partner with:
Back to The Team
Alba Covelo Paz

Junior Scientific Editor

About Alba

"Alba" is the Spanish word for dawn, but she has always been fond of dusk and the starry nights. As a matter of fate, Alba pursued a degree in astrophysics and is currently doing her PhD at the Cosmic Dawn group in the Observatory of Geneva. She studies very distant galaxies and is trying to understand how the first galaxies formed at the beginning of the universe. With a strong passion for education and science communication, she loves bringing science to the general public.

Alba is the editor of 5 Breaks:

An Emerging Era: Wearable Breast Ultrasonography at Home

Ultrasound is key for detecting breast cancer. However, current bulky, planar imaging devices do not fit the unique breast shape well. We have developed a new conformable Ultrasound Breast Patch (cUSBr-Patch), which overcomes this with a flexible transducer array, nature-inspired honeycomb patch, and accurate signal processing. This breakthrough allows breast ultrasound to become wearable, operator-independent, and more accessible.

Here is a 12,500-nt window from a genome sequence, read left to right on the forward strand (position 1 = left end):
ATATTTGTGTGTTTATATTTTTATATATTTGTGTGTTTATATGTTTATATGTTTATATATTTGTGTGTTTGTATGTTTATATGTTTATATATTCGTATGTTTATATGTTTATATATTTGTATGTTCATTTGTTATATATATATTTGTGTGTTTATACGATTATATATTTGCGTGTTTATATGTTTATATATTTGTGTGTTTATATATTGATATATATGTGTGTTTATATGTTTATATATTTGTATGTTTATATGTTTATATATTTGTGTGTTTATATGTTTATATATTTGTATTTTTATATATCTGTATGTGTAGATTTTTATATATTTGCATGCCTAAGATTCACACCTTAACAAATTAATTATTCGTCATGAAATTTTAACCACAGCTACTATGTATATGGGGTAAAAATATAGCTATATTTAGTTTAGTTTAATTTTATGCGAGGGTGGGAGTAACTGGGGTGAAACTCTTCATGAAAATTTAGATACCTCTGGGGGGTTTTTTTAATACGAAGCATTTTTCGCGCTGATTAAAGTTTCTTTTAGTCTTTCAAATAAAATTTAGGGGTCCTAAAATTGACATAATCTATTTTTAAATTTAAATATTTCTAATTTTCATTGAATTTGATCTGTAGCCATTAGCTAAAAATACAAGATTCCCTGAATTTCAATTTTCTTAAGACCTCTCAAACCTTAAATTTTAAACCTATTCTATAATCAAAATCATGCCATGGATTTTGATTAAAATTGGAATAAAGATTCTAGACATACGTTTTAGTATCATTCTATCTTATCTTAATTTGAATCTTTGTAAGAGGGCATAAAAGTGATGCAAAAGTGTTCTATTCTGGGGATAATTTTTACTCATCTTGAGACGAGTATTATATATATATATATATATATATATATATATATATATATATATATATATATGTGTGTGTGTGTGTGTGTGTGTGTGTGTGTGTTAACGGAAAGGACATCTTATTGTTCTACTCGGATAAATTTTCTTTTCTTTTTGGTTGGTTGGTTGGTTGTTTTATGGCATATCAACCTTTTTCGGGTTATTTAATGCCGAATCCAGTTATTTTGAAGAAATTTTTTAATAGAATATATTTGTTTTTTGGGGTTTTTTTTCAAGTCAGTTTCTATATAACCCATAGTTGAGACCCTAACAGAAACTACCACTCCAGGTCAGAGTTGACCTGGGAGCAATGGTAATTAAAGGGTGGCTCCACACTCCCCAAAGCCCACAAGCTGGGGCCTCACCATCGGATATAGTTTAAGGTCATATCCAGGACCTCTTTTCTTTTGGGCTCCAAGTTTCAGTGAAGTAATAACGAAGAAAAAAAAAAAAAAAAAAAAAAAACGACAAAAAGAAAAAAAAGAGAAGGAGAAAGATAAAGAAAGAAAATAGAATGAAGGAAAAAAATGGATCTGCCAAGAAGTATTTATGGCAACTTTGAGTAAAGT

May 10, 2024 | 3.5 min read
Chemotherapy and heart failure

Patients with a diagnosis of breast cancer or lymphoma who received chemotherapy treatment might be at risk of long-term side effects. We evaluated the association between a type of chemotherapy, called anthracyclines, and the risk of developing heart failure in patients with cancer. In this study, patients treated with anthracycline were more likely to have heart failure compared to controls.

Mar 25, 2024 | 2.5 min read
Earth’s large lakes are shrinking

Lakes play a crucial role in providing freshwater and support many essential ecosystem services. In a new study, we found significant water losses in 53% of large lakes on Earth in the past 28 years. These losses are attributed to human consumption, warming climate, and sedimentation. Two billion people reside in areas where lakes are drying, underscoring the urgent need for management solutions.

Dec 27, 2023 | 3 min read
Heading underground with cold atoms

Sensors deployed down boreholes offer a glimpse into Earth's subsurface properties. This article presents the first step towards a new generation of borehole deployable quantum gravity sensors based on cold atoms. Sensors, which once developed, have the potential to reveal Earth's hidden depths with unparalleled precision.

Dec 1, 2023 | 3 min read
Vikings and Migrants: Unravelling Scandinavia's Genetic Mosaic in the Viking Era

We analysed ancient Scandinavian genomes over 2,000 years, revealing Viking-era influx from southern Europe, British-Irish Isles, and the east Baltic. Genetic diversity increased during that time, but later Scandinavians have less non-local ancestry. Uralic ancestry found 1,000 years ago still impacts northern Scandinavians.

Nov 13, 2023 | 3 min read